Songwriter CD from Mark Brinkman

Do you know the name Mark Brinkman? Perhaps you know him by his nickname, Brink. Still not sure?

If you’re not certain you know Mark, you certainly know his music. His original songs have been recorded by Lonesome River Band, Larry Stephenson, Don Rigsby, Larry Sparks and many others. Carolina Dust, which was chosen as the winner of the 2010 Chris Austin Songwriting Contest at Merlefest, is one of Brink’s songs.

Now, Brink has a full CD of his original songs, On The Brink Of A Dream, featuring an all-star cast of bluegrass pickers and Mark doing the lead singing. Tim Stafford is on guitar, Alan Bibey on mandolin, Jamey Booher on bass and Justin Moses on banjo, fiddle and resonator guitar. Steve Gulley (who also produced) and Dale Ann Bradley help Brink with harmony vocals.

We asked Brink to suggest a couple of tracks we might sample for readers of Bluegrass Today, and here are his picks.

The Littlest Guardian Angels:       [http://media.libsyn.com/media/thegrasscast/guardian_angels.mp3]

“In 1985 my wife Jan and I lost our little girl Lindsey Jean at birth. There isn’t a day that goes by that we don’t think about her even though it has been many years. If others have lost small children I pray that the song gives them some comfort and know they have the ‘littlest guardian angels’ watching over them.

One of the favorite lines I’ve ever written is from an image I had:  ‘one hand reaches down from heaven…while the other holds the hand of God.’ Lindsey, this one is for you.

Dale Ann sings the fire out of this one and was a very emotional time in the studio for everyone.”

The other he chose was Carolina Dust,which took first prize at Merlefest this year.

Carolina Dust:      [http://media.libsyn.com/media/thegrasscast/carolina_dust.mp3]

My Great Uncle Albert lived to be 99 years old and died on Christmas Day. He was an inspiration to many. My Grandmother also lived to be 94 and outlived her husband and both her daughters (one being my mother).  She told me it was hard to outlive all your friends as well as your husband and kids.

I remember hearing one of them say, ‘It’s the devil’s curse to live this long.’ They always wondered why God would not ‘take them home.’  The one line that hit me in this song is ‘I spend my days counting memories, and the flies that hang on the back porch screen.’  After all the years the most exciting thing they do is count flies. For me that really hit hard. I tried to convey the emotion of someone that has reached that age.”

You can hear samples from all 16 tracks at CD Baby.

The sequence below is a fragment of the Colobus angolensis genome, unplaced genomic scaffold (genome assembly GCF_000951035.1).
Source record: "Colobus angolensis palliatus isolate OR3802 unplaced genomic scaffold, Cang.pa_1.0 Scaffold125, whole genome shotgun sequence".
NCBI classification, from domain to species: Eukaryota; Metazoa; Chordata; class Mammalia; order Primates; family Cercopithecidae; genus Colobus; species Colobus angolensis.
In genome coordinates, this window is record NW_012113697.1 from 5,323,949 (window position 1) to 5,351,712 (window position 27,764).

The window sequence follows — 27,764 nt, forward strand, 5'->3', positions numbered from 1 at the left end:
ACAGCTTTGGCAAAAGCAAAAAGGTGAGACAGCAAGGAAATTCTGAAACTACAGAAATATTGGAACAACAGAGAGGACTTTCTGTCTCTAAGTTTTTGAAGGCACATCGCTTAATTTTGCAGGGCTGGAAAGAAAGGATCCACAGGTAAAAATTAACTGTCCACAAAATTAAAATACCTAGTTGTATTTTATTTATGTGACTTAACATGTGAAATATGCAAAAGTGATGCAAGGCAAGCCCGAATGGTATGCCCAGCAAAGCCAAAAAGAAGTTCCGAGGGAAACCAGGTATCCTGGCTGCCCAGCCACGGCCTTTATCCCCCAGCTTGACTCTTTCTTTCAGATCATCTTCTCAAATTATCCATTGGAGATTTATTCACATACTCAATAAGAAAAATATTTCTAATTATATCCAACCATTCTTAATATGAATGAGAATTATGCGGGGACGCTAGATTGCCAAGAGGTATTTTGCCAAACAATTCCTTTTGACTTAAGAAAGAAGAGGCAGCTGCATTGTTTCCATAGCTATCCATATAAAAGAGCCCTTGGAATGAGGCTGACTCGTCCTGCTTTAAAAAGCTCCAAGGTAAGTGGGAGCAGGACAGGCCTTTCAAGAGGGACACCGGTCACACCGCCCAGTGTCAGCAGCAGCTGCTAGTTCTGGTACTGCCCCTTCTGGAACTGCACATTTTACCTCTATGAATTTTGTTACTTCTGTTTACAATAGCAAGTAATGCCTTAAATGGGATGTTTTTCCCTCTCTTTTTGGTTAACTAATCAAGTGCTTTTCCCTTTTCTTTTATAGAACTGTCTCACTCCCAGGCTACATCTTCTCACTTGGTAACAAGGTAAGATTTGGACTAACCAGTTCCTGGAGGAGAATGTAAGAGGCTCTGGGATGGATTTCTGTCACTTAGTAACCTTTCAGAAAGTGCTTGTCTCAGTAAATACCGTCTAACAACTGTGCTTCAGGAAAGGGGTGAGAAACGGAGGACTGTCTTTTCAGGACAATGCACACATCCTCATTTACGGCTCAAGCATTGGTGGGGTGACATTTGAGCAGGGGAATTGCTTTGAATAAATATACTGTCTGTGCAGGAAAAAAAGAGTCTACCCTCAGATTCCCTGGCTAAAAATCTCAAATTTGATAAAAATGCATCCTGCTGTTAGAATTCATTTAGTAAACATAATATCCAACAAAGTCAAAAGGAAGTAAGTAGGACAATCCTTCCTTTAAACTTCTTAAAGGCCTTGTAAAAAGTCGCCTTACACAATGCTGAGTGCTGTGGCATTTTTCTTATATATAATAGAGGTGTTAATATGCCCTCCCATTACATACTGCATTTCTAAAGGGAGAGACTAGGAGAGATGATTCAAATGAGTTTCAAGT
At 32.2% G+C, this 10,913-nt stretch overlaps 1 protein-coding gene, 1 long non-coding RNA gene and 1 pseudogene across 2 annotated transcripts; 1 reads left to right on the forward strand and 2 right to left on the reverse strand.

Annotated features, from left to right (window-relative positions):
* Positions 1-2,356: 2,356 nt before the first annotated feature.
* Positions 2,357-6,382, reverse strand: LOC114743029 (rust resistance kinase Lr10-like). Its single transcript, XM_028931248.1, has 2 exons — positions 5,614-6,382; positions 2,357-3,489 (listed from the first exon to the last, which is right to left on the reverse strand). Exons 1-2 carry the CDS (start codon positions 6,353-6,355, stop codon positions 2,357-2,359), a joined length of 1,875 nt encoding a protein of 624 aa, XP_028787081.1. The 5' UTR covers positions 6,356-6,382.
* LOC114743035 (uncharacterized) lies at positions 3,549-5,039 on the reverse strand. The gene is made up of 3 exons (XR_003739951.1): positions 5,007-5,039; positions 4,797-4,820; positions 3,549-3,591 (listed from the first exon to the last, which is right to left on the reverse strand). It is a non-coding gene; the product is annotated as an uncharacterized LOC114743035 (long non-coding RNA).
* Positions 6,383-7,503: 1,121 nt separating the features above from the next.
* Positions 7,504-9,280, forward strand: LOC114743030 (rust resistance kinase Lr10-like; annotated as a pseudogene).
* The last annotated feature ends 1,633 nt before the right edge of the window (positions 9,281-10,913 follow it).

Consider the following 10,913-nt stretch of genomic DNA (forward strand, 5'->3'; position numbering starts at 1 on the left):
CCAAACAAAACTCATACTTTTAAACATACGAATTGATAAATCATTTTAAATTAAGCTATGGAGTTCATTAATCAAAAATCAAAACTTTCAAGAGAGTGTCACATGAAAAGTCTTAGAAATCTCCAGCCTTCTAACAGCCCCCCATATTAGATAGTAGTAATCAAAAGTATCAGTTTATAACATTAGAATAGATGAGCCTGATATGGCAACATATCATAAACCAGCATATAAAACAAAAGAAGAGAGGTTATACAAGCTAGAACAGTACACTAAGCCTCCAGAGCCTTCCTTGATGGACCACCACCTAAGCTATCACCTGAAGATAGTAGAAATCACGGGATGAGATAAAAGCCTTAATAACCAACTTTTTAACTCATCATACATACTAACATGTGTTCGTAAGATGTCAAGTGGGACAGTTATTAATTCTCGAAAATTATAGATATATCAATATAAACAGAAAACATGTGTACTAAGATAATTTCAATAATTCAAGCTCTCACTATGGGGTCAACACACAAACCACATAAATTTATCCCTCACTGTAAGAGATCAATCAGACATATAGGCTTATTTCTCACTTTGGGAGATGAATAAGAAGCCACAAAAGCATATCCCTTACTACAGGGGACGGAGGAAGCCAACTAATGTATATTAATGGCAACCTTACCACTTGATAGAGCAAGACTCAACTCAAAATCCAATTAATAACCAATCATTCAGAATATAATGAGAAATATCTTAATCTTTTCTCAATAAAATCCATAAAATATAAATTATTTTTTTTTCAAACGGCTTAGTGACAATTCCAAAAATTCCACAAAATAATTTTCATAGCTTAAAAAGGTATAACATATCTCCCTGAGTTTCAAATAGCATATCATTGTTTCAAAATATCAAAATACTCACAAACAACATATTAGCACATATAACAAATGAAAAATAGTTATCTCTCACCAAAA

A lot of folks enjoy hearing how a songwriter envisions their songs. Well… here’s your chance!

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About the Author

John Lawless

John had served as primary author and editor for The Bluegrass Blog from its launch in 2006 until being folded into Bluegrass Today in September of 2011. He continues in that capacity here, managing a strong team of columnists and correspondents.

  • Hi, In August 2010, I had just left a funeral home to prepare arrangements with my mother for my father, who passed away, ever so gently the night before. Although, I had my dad until he was 84 years old. It broke my heart needless to say. Yet, I knew that his suffering was at last over. While driving back, I was turning the radio station and heard the most amazing song, Beyond The Rain, by Mark Brinkman. I believe that it was sang by a blue grass band called Pine Mountain Railroad. It reminded me that someday there will be no more pain and no more sorrow. The lyrics really touched my heart that day. I searched and searched for that song so it could be played , possibly at his funeral, but I wasn’t able to at that time. However, I did not stop looking until I found it afterwards. I then made a video of my own in memory of my dad. Although, I wanted that song to play as background, still no luck. However, getting back to this touching and beautiful song. I purchased it from Amazon and it was digitally downloaded. Unfortunately, my computer crashed and bam, lost it, lol, this isn’t what I had prepared to write. Sounds pretty bad. Unfortunately, all of it is true. With that being said. I simply would like to convey to Mark Brinkman, how much I love that song. Thank you Bluegrass today for allowing me to comment. Thanks again. God Bless You All.

  • fdwil111

    This man writes powerful songs. Good songs are what feelings sound like. Keep writing, please.